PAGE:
- Anyone who lives in sub-Saharan Africa: Also known as the “meningitis belt,” the sub-Saharan section of Africa has the highest number of reported meningococcal disease cases worldwide. Anyone who lives in this region or travels to it must practice extreme caution and receive the necessary vaccines. The bacteria becomes most dangerous from December to June, known as the “dry season.”
- Teenagers: Teens frequently spend more time in high-risk areas like schools, gyms, sporting facilities, pools, etc. Make sure your teen knows not to share their straw with friends.
- Infants: Babies under one don’t have fully developed immune systems and cannot fight off certain bacteria. Most infants can’t receive the proper vaccines to ward off these illnesses until they’re older. Mothers at risk for meningitis should quarantine their children to keep them safe.
- People who live in group settings: Anyone who lives with a large group comes in contact with more bacteria and foreign bodily fluids daily. Group settings might include prisons, camps, boarding schools, daycares, nursing homes, college dorms, military housing, and more.
- Sickle cell disease patients: Anyone with sickle cell disease or a damaged spleen experiences a greater risk of meningitis.
- Immuno-compromised people: If you have conditions that suppress your immune system’s ability to fight off bacteria, you should practice extra caution to avoid Neisseria meningitis complications.
- Anyone who experienced a potential exposure: If you were around an infected person, watch out for the initial symptoms and contact your doctor if you notice any.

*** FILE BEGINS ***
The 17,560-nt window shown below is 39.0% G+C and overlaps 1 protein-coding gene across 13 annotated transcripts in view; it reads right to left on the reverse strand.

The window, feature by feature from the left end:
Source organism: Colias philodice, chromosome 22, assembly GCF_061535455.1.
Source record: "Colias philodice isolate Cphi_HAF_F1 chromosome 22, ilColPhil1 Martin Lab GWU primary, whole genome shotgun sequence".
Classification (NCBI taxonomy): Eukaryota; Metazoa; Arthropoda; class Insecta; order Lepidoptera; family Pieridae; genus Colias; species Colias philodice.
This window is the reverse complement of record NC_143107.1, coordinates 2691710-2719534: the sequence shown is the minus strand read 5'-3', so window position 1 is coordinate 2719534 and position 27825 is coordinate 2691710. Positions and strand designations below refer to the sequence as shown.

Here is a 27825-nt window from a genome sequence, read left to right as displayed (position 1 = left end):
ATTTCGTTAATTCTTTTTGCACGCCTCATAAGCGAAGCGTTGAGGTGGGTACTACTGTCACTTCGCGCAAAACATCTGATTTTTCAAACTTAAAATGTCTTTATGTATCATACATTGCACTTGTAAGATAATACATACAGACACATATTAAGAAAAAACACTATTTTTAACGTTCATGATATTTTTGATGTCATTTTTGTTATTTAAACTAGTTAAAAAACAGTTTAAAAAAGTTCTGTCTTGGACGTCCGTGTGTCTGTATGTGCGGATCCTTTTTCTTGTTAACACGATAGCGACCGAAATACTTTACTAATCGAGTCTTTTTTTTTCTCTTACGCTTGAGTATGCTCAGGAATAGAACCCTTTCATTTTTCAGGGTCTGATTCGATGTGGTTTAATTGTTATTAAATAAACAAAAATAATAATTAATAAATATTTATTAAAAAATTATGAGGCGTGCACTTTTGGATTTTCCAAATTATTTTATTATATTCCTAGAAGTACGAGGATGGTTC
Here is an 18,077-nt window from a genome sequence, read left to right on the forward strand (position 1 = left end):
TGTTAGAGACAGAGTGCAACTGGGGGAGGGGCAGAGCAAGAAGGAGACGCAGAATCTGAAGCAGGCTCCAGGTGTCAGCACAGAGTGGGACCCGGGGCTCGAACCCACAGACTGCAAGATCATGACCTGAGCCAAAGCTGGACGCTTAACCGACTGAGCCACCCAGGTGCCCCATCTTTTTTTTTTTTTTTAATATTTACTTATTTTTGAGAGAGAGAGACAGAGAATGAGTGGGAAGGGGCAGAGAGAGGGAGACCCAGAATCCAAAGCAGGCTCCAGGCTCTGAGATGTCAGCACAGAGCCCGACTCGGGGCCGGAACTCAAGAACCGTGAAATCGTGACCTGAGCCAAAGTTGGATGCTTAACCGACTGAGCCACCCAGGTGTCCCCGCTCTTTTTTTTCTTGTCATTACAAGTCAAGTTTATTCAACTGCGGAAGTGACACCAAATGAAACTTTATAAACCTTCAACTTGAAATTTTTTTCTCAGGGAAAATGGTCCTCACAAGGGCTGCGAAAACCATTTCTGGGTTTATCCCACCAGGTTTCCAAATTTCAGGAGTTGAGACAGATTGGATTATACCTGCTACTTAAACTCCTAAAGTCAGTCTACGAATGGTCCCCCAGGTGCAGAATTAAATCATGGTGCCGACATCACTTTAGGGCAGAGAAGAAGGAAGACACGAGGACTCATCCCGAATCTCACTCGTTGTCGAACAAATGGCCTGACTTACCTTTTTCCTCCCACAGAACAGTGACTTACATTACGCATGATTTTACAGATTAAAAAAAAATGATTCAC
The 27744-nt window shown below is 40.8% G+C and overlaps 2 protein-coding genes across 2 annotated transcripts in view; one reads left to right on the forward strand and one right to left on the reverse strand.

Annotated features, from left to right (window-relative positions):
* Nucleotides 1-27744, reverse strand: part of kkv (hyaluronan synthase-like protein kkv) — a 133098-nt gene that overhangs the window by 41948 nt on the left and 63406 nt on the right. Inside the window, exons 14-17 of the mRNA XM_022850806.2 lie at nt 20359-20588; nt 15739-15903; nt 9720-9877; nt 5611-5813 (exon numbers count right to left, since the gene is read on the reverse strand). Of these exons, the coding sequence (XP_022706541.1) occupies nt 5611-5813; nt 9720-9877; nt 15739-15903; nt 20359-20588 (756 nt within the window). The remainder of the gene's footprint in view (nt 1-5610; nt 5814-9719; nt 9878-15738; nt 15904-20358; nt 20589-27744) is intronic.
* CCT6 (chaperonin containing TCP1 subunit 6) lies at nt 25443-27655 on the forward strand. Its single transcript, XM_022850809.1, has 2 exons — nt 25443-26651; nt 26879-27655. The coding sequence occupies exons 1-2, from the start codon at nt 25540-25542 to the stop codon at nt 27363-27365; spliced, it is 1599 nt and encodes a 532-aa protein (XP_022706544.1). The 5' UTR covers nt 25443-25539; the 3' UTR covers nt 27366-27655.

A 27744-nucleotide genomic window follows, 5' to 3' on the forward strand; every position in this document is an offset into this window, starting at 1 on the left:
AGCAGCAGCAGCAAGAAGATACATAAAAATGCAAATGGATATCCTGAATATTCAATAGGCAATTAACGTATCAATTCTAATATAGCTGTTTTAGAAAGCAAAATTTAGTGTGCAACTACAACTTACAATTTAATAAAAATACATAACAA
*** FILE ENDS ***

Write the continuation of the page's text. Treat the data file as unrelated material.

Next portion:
- Sexually active adults: Anyone who practices unsafe sex could contract meningitis through sexual activities.
Doctors often have difficulty diagnosing meningitis since it mimics the symptoms of other illnesses. A confirmed diagnosis requires a blood test.
Management and Prevention
If you visit the hospital soon enough after getting meningitis, you could achieve a full recovery. Treatment usually begins with antibiotics, though depending on the severity, patients frequently need additional support mechanisms. Sometimes symptom management includes:
- Breathing support
- Blood pressure medications
- Dead tissue removal surgery
- Wound and damaged skin treatments
The best way to survive Neisseria meningitidis is to avoid it altogether. The Centers for Disease Control and Prevention (CDC) recommends all 11- to 12-year-olds receive the Meningococcal ACWY vaccine (MenACWY), which includes the necessary bactericidal antibodies. At 16, they should receive a booster for the same vaccine.
The CDC also recommends that anyone ages 16 to 18 receive the Serogroup B meningococcal vaccine (MenB). Depending on travel plans and risks, younger kids or older adults might also need one of these vaccines or a booster. You should consult with your doctor about the best plan for your needs.
Total country engagement in these vaccines could also reduce the spread of the bacteria and help keep the population safe. Even if you don’t live in or travel to high-risk areas, you should receive the proper vaccinations so that you don’t accidentally infect others with meningitis.
Another way to reduce the spread of common diseases is receiving regular STD tests. You can order online same-day STD testing from Rapid STD Testing or visit a local clinic. Learning about your condition helps you avoid giving it to a partner by accident.
Learn More About Neisseria Meningitidis Bacteria
Neisseria meningitidis bacteria are incredibly dangerous and contagious. Learning how Neisseria meningitidis evolve and spread helps you avoid contracting the illness. To prevent spreading harmful bacterial infections, practice safe sex and stay informed by ordering a rapid STD test from Rapid STD Testing today at one of our STD testing centers across the US.